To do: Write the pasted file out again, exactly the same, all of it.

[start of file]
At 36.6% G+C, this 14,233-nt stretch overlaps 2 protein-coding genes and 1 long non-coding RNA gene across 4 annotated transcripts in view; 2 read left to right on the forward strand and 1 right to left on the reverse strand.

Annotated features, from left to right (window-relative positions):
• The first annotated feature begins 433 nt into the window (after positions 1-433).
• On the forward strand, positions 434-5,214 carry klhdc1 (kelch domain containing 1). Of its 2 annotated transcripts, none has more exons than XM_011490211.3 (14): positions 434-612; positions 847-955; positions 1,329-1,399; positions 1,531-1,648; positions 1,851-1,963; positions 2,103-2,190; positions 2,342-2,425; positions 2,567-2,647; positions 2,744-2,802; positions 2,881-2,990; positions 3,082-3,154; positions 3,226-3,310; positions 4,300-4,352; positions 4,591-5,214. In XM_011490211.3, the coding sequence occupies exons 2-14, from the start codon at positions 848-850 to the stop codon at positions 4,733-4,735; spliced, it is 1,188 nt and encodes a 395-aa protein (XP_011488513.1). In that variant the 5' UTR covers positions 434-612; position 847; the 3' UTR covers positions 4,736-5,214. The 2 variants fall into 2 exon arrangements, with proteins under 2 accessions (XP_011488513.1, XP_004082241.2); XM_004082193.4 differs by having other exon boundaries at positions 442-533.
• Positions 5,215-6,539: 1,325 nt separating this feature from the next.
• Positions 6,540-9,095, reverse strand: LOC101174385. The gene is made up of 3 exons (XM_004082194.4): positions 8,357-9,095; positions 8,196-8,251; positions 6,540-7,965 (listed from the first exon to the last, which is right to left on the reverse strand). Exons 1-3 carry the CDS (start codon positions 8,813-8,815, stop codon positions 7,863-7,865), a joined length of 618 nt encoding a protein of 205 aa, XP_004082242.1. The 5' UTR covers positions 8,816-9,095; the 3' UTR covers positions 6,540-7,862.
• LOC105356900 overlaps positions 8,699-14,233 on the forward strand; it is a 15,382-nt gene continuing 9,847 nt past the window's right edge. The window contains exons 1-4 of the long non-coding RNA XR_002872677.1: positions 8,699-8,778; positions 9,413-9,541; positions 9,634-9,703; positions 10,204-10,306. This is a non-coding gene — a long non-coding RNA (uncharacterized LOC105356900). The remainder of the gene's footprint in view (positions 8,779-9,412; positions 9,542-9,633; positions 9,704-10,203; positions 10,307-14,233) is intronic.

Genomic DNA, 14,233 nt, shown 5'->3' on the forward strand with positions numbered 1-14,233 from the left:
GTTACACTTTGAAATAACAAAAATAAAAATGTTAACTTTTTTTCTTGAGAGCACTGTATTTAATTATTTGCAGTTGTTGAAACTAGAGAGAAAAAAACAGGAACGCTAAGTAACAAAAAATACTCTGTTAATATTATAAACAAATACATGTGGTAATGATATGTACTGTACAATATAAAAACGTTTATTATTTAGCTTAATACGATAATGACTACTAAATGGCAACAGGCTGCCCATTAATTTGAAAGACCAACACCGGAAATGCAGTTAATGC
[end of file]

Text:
At 36.6% G+C, this 14,233-nt stretch overlaps 2 protein-coding genes and 1 long non-coding RNA gene across 4 annotated transcripts in view; 2 read left to right on the forward strand and 1 right to left on the reverse strand.

Annotated features, from left to right (window-relative positions):
• The first annotated feature begins 433 nt into the window (after positions 1-433).
• On the forward strand, positions 434-5,214 carry klhdc1 (kelch domain containing 1). Of its 2 annotated transcripts, none has more exons than XM_011490211.3 (14): positions 434-612; positions 847-955; positions 1,329-1,399; positions 1,531-1,648; positions 1,851-1,963; positions 2,103-2,190; positions 2,342-2,425; positions 2,567-2,647; positions 2,744-2,802; positions 2,881-2,990; positions 3,082-3,154; positions 3,226-3,310; positions 4,300-4,352; positions 4,591-5,214. In XM_011490211.3, the coding sequence occupies exons 2-14, from the start codon at positions 848-850 to the stop codon at positions 4,733-4,735; spliced, it is 1,188 nt and encodes a 395-aa protein (XP_011488513.1). In that variant the 5' UTR covers positions 434-612; position 847; the 3' UTR covers positions 4,736-5,214. The 2 variants fall into 2 exon arrangements, with proteins under 2 accessions (XP_011488513.1, XP_004082241.2); XM_004082193.4 differs by having other exon boundaries at positions 442-533.
• Positions 5,215-6,539: 1,325 nt separating this feature from the next.
• Positions 6,540-9,095, reverse strand: LOC101174385. The gene is made up of 3 exons (XM_004082194.4): positions 8,357-9,095; positions 8,196-8,251; positions 6,540-7,965 (listed from the first exon to the last, which is right to left on the reverse strand). Exons 1-3 carry the CDS (start codon positions 8,813-8,815, stop codon positions 7,863-7,865), a joined length of 618 nt encoding a protein of 205 aa, XP_004082242.1. The 5' UTR covers positions 8,816-9,095; the 3' UTR covers positions 6,540-7,862.
• LOC105356900 overlaps positions 8,699-14,233 on the forward strand; it is a 15,382-nt gene continuing 9,847 nt past the window's right edge. The window contains exons 1-4 of the long non-coding RNA XR_002872677.1: positions 8,699-8,778; positions 9,413-9,541; positions 9,634-9,703; positions 10,204-10,306. This is a non-coding gene — a long non-coding RNA (uncharacterized LOC105356900). The remainder of the gene's footprint in view (positions 8,779-9,412; positions 9,542-9,633; positions 9,704-10,203; positions 10,307-14,233) is intronic.

Genomic DNA, 14,233 nt, shown 5'->3' on the forward strand with positions numbered 1-14,233 from the left:
GTTACACTTTGAAATAACAAAAATAAAAATGTTAACTTTTTTTCTTGAGAGCACTGTATTTAATTATTTGCAGTTGTTGAAACTAGAGAGAAAAAAACAGGAACGCTAAGTAACAAAAAATACTCTGTTAATATTATAAACAAATACATGTGGTAATGATATGTACTGTACAATATAAAAACGTTTATTATTTAGCTTAATACGATAATGACTACTAAATGGCAACAGGCTGCCCATTAATTTGAAAGACCAACACCGGAAATGCAGTTAATGC